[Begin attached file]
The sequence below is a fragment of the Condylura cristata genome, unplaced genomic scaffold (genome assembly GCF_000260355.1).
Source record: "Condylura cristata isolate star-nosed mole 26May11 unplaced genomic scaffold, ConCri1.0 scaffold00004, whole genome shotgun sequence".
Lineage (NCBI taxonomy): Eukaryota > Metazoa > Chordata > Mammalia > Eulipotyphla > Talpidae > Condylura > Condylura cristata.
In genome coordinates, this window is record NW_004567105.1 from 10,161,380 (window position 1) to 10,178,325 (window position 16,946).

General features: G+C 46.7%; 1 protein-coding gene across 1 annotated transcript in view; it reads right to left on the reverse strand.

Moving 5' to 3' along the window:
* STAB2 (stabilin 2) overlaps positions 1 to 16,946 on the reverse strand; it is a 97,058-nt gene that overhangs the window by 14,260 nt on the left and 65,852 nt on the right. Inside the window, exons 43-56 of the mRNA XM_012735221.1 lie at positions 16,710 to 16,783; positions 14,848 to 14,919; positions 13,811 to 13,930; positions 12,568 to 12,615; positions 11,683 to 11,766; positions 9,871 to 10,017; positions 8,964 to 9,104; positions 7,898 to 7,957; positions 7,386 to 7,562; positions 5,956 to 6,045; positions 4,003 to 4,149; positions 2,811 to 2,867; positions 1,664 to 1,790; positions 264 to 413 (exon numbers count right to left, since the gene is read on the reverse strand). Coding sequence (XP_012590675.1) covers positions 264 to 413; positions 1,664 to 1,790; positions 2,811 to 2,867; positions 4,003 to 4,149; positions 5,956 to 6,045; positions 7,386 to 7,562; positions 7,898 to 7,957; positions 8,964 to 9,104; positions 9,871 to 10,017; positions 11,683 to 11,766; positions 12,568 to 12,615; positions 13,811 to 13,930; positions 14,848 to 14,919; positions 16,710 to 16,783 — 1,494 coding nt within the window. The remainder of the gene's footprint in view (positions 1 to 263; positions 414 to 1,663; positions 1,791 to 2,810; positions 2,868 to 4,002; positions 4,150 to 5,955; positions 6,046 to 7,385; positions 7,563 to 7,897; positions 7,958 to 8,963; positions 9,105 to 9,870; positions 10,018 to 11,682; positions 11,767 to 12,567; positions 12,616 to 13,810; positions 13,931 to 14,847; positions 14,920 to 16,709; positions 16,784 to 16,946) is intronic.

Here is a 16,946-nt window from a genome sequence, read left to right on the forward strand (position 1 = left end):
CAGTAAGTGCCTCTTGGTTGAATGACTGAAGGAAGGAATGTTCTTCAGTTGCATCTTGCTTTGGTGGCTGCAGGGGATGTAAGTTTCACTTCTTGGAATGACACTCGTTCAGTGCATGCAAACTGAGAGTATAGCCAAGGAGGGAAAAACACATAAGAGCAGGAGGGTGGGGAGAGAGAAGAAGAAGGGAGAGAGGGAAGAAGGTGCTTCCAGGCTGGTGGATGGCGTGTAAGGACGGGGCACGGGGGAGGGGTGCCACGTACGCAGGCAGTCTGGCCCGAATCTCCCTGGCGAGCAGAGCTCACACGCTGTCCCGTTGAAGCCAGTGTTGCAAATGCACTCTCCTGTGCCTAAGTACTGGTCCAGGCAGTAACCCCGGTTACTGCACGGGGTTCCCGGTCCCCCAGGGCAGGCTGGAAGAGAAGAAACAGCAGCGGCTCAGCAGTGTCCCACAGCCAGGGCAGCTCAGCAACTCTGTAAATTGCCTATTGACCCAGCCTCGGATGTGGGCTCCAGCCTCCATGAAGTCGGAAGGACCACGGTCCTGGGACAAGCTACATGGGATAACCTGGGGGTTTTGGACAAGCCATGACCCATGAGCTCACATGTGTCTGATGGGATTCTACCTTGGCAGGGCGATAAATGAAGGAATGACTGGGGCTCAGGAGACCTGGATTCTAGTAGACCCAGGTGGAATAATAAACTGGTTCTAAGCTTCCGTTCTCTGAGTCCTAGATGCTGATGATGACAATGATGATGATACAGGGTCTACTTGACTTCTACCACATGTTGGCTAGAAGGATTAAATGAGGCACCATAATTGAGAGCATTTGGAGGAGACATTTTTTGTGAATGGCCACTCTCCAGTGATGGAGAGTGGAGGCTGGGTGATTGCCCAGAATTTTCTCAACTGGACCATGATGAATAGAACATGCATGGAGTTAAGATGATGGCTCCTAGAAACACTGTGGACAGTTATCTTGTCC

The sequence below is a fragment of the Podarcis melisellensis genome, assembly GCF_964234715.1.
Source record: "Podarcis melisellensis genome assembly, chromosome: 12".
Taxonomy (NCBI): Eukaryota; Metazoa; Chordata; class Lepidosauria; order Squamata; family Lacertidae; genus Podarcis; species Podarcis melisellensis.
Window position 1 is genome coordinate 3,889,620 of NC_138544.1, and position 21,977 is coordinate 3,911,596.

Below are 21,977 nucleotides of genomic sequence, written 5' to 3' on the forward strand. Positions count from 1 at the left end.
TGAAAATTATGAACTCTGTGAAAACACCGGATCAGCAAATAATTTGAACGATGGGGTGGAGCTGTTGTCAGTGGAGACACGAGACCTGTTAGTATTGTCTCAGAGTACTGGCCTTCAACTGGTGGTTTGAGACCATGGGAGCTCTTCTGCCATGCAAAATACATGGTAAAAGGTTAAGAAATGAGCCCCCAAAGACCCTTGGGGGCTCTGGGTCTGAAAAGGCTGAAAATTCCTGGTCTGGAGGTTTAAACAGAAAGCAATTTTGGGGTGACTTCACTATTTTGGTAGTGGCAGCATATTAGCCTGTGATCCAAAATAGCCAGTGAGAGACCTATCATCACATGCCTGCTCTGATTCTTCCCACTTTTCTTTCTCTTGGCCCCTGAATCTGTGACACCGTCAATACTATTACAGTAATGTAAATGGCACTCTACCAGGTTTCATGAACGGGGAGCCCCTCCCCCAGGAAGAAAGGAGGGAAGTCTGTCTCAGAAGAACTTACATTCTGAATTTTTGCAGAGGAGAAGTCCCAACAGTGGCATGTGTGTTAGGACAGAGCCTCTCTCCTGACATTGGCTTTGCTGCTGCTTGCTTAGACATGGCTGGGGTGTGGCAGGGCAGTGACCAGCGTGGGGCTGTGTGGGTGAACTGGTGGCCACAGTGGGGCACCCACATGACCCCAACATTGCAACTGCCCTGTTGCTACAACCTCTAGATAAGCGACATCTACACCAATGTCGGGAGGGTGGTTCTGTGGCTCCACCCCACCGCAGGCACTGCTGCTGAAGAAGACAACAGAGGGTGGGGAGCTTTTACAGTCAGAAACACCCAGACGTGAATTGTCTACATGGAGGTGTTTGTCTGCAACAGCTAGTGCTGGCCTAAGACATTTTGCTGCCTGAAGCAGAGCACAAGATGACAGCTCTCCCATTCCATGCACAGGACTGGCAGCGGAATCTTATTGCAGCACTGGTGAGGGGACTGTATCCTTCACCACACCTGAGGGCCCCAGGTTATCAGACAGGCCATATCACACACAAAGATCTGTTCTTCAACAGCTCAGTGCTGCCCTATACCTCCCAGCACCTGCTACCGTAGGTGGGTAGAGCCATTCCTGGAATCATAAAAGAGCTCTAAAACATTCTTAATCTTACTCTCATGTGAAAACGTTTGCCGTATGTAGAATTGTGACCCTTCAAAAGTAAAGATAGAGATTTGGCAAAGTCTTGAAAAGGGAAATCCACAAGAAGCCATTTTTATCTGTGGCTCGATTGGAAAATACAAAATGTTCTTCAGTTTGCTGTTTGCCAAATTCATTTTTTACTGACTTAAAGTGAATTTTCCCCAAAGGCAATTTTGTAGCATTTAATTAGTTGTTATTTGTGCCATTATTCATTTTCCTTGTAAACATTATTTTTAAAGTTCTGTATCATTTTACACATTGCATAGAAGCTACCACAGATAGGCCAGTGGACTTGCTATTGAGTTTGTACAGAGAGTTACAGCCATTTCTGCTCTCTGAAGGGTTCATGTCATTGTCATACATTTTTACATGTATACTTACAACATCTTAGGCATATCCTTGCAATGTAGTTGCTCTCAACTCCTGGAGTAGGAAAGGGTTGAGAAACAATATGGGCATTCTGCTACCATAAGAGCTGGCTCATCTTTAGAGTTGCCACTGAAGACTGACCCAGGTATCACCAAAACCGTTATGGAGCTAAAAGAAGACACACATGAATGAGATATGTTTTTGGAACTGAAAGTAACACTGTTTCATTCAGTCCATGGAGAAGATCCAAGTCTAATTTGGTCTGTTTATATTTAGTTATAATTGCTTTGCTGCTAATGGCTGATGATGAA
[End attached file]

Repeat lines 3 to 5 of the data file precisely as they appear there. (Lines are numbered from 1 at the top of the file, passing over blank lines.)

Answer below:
Lineage (NCBI taxonomy): Eukaryota > Metazoa > Chordata > Mammalia > Eulipotyphla > Talpidae > Condylura > Condylura cristata.
In genome coordinates, this window is record NW_004567105.1 from 10,161,380 (window position 1) to 10,178,325 (window position 16,946).

General features: G+C 46.7%; 1 protein-coding gene across 1 annotated transcript in view; it reads right to left on the reverse strand.